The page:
How to ADMINister Chronic Wound Care to Help Improve Patient Outcomes

Chronic wounds, like pressure injuries and diabetic foot ulcers, affect more than 6 million people in the U.S.1

When these wounds don’t heal properly, they can lead to serious complications requiring patient hospitalization, including infection and amputations. It’s estimated that $25 billion is spent annually in the U.S. to treat these wounds1 – from developing inpatient wound care programs and receiving more comprehensive training on best care practices, to arming patients with additional self-care strategies to support wound healing at home. These factors make it critical that providers and hospital leaders prioritize wound care.

Introducing the ADMIN Method

We know that wound healing is a complex process with multiple stages that vary depending on the type and severity of the wound, as well as patient age and health status. While many factors can impact wound healing, there are core pillars of proper wound care that should be implemented to help reduce the risk of complications and hospitalizations. ADMIN is a simple acronym that I like to use, which can help healthcare providers, caregivers and patients remember the traditional wound care steps, plus an often overlooked factor that is important for wound healing. ADMIN stands for:

  • Alleviate pressure 
  • Debride and dress 
  • Moisturize 
  • Improve circulation
  • Nutrition intervention

Nutrition is Often the Missing Ingredient

While some measures like cleaning, closing and dressing the wound are prescriptive mainstays for podiatrists, nurses, and wound care specialists, there is a step in the ADMIN approach that is just as important, but frequently overlooked: therapeutic nutrition.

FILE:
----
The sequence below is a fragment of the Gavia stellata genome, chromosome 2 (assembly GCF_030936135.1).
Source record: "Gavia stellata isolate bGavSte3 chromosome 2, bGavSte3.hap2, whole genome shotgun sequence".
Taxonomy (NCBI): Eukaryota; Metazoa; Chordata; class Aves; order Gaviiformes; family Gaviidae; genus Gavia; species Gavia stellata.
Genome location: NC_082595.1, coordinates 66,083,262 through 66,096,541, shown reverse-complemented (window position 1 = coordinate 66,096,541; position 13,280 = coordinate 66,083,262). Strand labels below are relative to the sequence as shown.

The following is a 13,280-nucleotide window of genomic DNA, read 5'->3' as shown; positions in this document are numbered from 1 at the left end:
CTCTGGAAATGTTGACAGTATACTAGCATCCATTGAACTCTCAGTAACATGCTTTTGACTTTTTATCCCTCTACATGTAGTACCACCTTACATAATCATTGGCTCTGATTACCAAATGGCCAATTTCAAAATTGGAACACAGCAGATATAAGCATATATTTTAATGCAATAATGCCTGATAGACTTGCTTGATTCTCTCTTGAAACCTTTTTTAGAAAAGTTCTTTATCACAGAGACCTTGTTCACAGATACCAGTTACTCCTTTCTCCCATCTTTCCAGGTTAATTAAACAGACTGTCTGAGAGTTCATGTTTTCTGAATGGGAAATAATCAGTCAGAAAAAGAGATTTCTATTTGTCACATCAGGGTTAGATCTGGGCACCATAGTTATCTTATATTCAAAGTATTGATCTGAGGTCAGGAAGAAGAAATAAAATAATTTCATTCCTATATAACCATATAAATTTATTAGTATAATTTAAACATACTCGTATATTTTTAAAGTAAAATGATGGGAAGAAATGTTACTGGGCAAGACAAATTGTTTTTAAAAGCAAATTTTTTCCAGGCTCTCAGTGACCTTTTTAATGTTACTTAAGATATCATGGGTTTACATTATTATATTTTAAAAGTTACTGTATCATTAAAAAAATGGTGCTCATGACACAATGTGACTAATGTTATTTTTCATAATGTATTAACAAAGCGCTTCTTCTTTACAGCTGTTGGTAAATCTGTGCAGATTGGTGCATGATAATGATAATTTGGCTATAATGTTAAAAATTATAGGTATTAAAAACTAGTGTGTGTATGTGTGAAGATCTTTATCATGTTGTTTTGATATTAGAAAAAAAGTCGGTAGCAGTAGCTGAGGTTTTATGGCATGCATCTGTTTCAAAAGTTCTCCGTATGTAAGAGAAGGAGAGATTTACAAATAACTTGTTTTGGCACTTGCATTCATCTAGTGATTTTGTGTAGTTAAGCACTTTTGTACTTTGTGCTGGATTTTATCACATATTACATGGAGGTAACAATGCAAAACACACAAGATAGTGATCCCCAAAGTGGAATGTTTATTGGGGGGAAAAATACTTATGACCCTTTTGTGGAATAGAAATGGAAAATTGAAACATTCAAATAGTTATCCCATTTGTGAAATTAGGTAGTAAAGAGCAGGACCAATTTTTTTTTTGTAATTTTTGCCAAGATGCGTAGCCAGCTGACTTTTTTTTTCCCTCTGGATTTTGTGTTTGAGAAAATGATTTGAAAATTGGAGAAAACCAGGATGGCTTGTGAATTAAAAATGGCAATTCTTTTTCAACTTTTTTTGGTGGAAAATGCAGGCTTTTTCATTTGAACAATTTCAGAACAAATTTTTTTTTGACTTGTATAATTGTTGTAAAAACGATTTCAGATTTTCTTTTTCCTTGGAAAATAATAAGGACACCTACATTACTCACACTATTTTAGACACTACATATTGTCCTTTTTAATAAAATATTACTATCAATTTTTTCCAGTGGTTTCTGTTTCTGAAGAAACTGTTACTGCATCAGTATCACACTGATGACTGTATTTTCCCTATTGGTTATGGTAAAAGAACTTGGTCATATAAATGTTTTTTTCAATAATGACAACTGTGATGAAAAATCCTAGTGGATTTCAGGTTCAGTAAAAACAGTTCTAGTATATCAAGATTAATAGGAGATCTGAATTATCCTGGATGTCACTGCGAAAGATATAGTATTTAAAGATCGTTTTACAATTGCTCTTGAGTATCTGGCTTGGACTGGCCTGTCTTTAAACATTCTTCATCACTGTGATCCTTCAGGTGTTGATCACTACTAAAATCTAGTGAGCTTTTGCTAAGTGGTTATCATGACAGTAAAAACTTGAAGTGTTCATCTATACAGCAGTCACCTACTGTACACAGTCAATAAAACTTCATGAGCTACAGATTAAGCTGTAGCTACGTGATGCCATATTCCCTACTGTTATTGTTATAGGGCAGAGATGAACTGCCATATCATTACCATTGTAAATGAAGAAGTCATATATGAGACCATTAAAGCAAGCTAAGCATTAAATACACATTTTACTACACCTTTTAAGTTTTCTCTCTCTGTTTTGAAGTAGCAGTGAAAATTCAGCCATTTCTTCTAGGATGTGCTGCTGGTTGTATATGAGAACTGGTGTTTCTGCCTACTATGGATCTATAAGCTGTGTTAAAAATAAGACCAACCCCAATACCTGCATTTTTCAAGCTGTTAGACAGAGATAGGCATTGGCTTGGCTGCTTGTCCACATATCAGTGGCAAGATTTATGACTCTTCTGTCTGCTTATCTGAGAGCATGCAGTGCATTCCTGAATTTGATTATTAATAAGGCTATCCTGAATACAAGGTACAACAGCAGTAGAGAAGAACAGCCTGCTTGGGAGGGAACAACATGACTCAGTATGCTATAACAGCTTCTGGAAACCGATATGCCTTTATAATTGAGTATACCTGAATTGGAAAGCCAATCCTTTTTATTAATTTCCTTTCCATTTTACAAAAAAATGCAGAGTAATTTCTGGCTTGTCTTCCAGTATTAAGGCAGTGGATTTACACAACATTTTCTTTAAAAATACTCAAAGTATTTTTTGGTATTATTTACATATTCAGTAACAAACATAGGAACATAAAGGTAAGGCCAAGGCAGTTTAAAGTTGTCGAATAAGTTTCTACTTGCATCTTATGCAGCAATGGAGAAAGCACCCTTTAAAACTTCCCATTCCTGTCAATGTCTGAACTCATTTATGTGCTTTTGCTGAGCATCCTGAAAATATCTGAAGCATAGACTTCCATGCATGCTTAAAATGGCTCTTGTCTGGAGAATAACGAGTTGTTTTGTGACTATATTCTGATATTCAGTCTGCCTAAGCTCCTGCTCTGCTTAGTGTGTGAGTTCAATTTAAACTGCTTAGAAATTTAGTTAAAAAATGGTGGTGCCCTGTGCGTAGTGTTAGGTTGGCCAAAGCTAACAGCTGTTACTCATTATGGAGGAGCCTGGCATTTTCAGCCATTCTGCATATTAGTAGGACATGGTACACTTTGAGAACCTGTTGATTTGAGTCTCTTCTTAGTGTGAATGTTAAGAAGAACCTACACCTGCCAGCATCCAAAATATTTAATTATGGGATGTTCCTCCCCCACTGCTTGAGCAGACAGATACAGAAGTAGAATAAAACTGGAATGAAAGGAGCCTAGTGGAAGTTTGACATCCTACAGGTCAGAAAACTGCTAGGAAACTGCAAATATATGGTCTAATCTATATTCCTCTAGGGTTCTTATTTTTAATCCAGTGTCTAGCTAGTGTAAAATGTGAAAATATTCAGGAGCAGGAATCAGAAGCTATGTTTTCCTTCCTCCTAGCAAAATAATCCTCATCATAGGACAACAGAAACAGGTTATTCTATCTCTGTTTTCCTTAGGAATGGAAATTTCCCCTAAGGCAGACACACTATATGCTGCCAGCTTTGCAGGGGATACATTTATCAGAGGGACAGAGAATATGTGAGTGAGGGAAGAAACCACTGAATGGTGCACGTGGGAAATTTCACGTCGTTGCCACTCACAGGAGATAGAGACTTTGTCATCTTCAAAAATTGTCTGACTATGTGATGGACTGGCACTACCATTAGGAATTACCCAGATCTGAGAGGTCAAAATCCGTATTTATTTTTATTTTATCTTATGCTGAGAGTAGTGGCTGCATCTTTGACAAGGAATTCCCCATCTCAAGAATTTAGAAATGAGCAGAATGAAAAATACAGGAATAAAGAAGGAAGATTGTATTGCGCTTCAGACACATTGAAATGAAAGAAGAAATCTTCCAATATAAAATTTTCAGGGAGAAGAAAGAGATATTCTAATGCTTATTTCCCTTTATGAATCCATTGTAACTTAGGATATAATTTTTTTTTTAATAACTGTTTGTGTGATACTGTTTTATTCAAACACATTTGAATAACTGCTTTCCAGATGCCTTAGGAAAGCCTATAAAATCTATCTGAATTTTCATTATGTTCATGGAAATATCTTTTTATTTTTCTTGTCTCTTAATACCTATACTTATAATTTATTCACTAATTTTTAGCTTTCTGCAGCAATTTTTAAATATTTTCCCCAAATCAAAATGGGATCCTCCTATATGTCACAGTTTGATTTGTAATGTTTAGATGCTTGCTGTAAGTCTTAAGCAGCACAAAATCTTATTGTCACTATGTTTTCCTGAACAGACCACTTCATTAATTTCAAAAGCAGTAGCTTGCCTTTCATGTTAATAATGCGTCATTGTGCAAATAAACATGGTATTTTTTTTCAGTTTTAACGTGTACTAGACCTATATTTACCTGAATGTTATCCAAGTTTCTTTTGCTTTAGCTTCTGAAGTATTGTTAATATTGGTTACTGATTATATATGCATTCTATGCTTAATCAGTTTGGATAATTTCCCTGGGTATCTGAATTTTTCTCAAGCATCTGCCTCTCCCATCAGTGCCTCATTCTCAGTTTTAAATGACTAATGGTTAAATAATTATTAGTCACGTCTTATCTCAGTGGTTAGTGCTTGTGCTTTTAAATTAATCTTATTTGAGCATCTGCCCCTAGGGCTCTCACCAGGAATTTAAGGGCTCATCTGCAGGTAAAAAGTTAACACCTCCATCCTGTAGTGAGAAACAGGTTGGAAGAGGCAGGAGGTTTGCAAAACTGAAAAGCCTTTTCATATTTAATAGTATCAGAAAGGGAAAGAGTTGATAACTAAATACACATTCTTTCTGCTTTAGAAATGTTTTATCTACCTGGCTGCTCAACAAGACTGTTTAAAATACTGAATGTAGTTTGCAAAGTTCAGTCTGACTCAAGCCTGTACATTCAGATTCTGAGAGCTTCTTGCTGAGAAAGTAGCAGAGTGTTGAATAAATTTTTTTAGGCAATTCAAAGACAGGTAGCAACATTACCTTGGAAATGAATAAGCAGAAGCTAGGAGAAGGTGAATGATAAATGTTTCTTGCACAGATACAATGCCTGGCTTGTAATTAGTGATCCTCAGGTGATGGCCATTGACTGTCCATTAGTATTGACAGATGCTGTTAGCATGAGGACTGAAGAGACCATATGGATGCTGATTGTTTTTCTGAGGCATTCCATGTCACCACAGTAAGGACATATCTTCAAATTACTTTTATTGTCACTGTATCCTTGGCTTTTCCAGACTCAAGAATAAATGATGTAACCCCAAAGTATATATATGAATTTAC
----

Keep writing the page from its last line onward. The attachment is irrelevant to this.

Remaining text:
Whether a patient is coping with a chronic wound, or an acute wound from a surgical incision or injury, not getting enough of key nutrients can slow down their healing process. Just like the body needs fuel to build and maintain muscles, it also needs additional calories as well as protein, amino acids, vitamins and minerals to generate new tissue at the wound site. However, for patients with poor or inadequate nutrition stores, and/or those managing other health conditions, sometimes a balanced diet is not enough

That’s when a healthcare provider should incorporate a nutrition supplement like Juven® to help support wound healing from the inside, out. This therapeutic nutrition drink from Abbott is backed by numerous clinical studies and has been shown to support wound healing by enhancing collagen formation in as little as two weeks2,3*. Collagen formation is critical in the wound healing process. Juven is a simple addition to a wound care plan that can be easily used in hospital, long-term care and home healthcare settings, and it helps support wound healing with key ingredients, including:

  • Arginine — an amino acid that promotes blood flow and is a building block for proteins which can contribute to wound healing.
  • Glutamine — an amino acid that helps cells produce the building blocks needed for new tissue.
  • HMB — helps to protect muscle cells and preserve and maintain muscle tissue.
  • Hydrolyzed collagen protein – helps stimulate internal collagen formulation.
  • Micronutrients — Zinc, vitamins C, E, B12 which are important in the wound healing process.

Keeping the ADMIN care steps top of mind and emphasizing the important role nutrition has in wound healing can help ensure that providers, caregivers and patients are well-equipped to manage the recovery process. If you’re interested in learning more about Juven for your practice or facility, and how it can be integrated into a wound care plan, visit

* in both healthy elderly adults and patients with diabetic foot ulcers, taking 2 servings per day, as measured by hydroxyproline levels.

1Sen CK, Gordillo GM, Roy S, et al. Human skin wounds: a major and snowballing threat to public health and the economy. Wound Repair Regen. 2009;17(6):763-771

 Williams JZ, et al. Ann Surg. 2002; 236:369-374.

3 Jones, et al. Surgical Infections, Vol. 15,6 (2014): 708-12.

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